Franklin Warren climbed aboard a small blue locomotive outside Duke's West Campus steam plant.
"Here we go! One last time," Warren, a Duke facilities steam plant mechanic II, told co-workers gathered for a symbolic coal delivery and ceremony behind the plant Thursday.
Warren throttled the locomotive engine, which pushed a rail car packed with coal inside the plant. Within minutes, tons of coal poured into a pit, destined for coal-fired boilers.
The coal delivery by rail car last week marked the end of an era and a step toward reducing Duke's use of coal. By tapping into other fuel sources, Duke is expected to cut its coal consumption by approximately 70 percent within the next year. By next winter, historic steam plant on East Campus is expected to re-open. It will burn natural gas, which produces lower emissions and greenhouse gases than coal.
"This is a big step toward sustainability and reducing our carbon footprint," said Kemel Dawkins, vice president for campus services, who thanked steam plant staff from the Facilities Management Department during the ceremony.
For 80 years, rail cars have delivered coal from Kentucky and West Virginia to Duke to generate steam to heat and dehumidify hundreds of campus buildings and to sterilize surgical and other equipment in the health system.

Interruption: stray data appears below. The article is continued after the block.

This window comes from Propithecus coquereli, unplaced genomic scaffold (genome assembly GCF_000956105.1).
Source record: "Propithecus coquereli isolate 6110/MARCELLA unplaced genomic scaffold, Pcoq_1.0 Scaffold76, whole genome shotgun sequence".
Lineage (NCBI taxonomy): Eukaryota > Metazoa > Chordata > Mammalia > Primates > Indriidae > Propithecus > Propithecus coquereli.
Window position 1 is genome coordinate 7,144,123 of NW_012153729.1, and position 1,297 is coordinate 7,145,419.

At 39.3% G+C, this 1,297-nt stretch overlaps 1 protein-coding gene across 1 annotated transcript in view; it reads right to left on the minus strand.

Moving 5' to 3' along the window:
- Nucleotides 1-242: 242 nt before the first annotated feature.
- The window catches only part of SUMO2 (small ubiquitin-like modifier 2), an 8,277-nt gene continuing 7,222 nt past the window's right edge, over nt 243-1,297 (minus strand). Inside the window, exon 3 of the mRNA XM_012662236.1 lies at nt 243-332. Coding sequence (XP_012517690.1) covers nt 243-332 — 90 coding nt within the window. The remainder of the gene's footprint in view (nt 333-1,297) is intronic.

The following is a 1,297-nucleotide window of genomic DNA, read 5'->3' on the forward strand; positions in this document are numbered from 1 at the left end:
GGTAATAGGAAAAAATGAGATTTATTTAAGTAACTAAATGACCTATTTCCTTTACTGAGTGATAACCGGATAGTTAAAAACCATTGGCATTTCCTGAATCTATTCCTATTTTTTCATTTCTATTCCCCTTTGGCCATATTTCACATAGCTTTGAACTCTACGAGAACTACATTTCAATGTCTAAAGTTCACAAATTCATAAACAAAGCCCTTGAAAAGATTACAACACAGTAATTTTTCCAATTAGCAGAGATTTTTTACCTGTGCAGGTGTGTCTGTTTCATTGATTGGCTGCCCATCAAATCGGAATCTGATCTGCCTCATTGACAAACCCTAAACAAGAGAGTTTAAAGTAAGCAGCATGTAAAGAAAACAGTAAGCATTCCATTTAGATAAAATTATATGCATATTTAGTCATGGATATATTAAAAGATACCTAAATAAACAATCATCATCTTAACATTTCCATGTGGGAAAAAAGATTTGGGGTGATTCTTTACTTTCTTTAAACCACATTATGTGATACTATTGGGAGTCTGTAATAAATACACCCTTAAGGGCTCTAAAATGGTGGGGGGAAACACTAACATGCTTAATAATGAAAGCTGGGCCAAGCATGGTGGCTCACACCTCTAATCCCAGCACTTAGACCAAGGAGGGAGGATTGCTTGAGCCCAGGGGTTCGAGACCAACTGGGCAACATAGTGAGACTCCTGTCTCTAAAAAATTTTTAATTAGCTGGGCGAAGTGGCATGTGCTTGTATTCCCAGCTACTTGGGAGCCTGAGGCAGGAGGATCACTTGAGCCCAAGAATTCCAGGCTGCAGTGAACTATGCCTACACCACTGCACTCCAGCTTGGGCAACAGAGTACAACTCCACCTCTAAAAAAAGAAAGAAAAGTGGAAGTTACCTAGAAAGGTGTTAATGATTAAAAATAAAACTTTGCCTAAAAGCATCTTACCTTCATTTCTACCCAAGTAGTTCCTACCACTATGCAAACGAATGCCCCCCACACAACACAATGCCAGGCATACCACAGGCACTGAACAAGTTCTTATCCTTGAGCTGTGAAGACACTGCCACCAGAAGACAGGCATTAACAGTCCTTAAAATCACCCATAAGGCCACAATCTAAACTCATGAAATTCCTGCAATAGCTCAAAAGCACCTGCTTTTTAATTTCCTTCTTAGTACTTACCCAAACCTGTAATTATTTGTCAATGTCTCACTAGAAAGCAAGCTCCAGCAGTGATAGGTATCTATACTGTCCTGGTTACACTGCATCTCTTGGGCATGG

John Noonan, associate vice president for Duke's Facilities Management Department (FMD), said during Thursday's ceremony that Duke is also studying how to convert the remaining coal-fired boilers in the West Campus steam plant to alternative fuels. For now, though, the much reduced amount of coal will continue to arrive at the West Campus plant by truck, instead of rail car.
To provide an alternative to coal, as well as add needed capacity, the Duke Board of Trustees approved funding in May 2008 to renovate the East Campus steam plant, which heated Duke's buildings from 1929 to 1978. The newly renovated plant will feature state-of- the-art boilers that have high efficiency and ultra low emissions. It's expected to be online before next winter and will rely on natural gas.
The efforts are part of Duke's goal to become a climate-neutral campus, a pledge made by President Richard Brodhead in 2007, as part of the American College & University Presidents Climate Commitment.
"We're looking forward to the day we don't rely on coal," said Russell Thompson, director of utilities and engineering for Duke facilities.